Going solo

I am buying a house on my own, and I wondered whether my partner could lay claim to a share of it.  My partner lives with me but he doesn’t contribute to anything.  PM

In order to establish a claim on your house while you are alive the onus is on your partner to convince a court, either with documentary evidence such as letters, or from recollections of conversations you’d held, that you intended to share the house with him.

Alternatively he would have to show that he’d lost out financially because of promises you had made.

If you were to die, however, and you had been living with your partner for more than two years, he may be able to make a dependency claim on your estate, including your house.

Long-stay parking

For more than 30 years I, and the owners of the three neighbouring houses, have been parking our cars in a common yard at the back shared with a small workshop.  The workshop has now been sold.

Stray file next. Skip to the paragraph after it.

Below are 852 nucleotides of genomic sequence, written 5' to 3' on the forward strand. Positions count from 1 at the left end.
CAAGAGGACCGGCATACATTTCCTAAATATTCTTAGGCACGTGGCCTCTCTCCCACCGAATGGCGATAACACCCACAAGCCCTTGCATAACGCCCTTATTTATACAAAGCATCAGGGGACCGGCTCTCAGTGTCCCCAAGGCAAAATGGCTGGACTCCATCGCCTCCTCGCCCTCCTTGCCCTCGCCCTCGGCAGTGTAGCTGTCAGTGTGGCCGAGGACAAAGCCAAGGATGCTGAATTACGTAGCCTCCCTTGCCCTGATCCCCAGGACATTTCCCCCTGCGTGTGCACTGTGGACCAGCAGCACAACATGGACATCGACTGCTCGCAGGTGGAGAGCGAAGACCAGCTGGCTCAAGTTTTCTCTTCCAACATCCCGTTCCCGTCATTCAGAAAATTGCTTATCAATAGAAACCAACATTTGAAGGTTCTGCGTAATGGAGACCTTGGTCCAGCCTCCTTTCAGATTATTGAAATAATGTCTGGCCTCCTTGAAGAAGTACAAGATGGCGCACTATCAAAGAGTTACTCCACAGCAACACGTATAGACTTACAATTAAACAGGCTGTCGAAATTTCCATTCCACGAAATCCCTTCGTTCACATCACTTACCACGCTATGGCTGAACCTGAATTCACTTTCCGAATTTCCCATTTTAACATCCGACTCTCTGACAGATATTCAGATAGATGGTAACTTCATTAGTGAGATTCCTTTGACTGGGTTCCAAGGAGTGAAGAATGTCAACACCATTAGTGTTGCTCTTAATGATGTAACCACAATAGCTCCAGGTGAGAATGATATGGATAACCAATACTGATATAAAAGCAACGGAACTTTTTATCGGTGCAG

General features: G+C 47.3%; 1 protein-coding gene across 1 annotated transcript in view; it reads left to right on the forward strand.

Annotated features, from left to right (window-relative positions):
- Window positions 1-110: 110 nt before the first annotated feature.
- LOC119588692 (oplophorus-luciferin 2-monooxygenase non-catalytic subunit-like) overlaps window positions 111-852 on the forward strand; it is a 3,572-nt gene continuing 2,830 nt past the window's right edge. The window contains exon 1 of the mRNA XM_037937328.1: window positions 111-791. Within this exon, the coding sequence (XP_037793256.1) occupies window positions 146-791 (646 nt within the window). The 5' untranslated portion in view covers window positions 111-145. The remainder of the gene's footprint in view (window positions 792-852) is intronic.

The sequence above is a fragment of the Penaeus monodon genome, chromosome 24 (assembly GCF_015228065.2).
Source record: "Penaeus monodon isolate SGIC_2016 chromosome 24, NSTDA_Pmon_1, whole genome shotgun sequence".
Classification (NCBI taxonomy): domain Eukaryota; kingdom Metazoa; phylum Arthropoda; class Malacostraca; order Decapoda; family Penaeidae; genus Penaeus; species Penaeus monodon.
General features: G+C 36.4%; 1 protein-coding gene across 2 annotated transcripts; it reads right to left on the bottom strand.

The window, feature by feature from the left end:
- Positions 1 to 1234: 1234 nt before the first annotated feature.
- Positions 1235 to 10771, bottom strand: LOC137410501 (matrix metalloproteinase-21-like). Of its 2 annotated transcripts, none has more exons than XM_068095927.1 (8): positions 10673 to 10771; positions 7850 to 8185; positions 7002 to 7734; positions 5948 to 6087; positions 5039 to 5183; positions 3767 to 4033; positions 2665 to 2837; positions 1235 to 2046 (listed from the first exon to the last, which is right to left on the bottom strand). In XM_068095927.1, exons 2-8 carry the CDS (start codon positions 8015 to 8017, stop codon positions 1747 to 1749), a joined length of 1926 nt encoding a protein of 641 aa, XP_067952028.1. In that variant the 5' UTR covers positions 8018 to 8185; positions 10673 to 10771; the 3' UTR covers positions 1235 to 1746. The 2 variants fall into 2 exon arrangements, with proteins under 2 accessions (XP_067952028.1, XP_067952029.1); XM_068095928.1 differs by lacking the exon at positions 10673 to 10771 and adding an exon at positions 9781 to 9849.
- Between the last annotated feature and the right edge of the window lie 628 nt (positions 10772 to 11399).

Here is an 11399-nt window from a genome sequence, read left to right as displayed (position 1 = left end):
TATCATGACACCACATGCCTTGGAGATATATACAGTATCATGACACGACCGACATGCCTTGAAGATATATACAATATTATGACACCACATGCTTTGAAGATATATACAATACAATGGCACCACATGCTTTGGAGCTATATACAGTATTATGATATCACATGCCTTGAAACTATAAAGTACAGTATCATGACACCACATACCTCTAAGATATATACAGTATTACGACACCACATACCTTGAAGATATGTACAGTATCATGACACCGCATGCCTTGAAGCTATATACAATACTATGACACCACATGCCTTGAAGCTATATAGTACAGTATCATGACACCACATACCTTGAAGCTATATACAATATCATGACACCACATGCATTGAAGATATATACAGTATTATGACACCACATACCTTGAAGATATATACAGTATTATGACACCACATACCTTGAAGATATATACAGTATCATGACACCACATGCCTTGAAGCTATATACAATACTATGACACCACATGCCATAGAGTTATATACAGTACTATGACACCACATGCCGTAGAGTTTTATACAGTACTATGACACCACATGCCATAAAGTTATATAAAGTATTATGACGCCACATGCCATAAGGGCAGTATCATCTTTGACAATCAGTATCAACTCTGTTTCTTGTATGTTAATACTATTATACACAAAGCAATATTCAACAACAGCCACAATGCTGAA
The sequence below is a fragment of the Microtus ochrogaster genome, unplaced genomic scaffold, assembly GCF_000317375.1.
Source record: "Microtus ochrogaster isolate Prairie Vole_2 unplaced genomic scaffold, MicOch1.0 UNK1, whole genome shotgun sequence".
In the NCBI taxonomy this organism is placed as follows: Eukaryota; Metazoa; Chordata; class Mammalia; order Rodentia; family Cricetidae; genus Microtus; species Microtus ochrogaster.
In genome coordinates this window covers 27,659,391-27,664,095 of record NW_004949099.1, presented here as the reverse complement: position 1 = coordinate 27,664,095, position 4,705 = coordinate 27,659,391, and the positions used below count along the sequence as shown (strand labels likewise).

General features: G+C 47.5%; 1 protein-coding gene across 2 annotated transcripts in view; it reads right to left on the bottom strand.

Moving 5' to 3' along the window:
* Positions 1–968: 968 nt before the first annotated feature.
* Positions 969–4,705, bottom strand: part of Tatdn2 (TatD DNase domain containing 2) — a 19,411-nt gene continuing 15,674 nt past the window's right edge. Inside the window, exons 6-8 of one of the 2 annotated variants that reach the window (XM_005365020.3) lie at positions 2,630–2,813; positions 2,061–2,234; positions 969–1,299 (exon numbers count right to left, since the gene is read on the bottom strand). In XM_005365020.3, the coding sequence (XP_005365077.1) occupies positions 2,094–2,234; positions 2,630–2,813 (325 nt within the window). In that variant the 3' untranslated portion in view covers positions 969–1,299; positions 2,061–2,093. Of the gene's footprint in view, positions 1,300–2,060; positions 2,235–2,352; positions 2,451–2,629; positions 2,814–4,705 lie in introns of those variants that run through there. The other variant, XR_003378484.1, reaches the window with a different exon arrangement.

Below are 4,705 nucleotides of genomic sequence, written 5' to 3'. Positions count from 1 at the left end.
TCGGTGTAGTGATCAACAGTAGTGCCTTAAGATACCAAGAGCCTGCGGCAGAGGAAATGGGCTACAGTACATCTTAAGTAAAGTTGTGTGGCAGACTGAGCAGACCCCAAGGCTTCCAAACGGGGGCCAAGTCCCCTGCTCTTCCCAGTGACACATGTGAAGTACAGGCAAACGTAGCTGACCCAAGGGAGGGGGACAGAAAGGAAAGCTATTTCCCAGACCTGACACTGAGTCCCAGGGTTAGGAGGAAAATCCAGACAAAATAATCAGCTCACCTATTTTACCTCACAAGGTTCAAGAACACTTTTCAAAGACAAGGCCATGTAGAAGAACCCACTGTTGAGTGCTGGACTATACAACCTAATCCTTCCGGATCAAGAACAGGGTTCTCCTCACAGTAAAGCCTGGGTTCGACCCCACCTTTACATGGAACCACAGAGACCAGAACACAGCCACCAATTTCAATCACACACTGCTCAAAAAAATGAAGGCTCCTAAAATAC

The new owner says he has bought the yard and we can now park there only with his permission: he says the ‘right to pass and repass’ mentioned in the deeds doesn’t include the use of cars.  Have we acquired the right to park there?  SH

When you talk about a ‘common yard’  it suggests it may be owned by one or more of the properties surrounding it.  In that case you will all be free to use it and probably have a duty to maintain it jointly.

Alternatively you may be able to argue that your ‘right to pass and repass’ now includes vehicles, but this will depend on the wording of your deeds.
And if all else fails you may have acquired the right of vehicular access and to park your cars there through continuous usage. 

You and your neighbours should see a solicitor to examine your deeds and if necessary draw up a case to put to the Land Registry.

If you are successful your rights can be incorporated on to the registered title of the properties affected.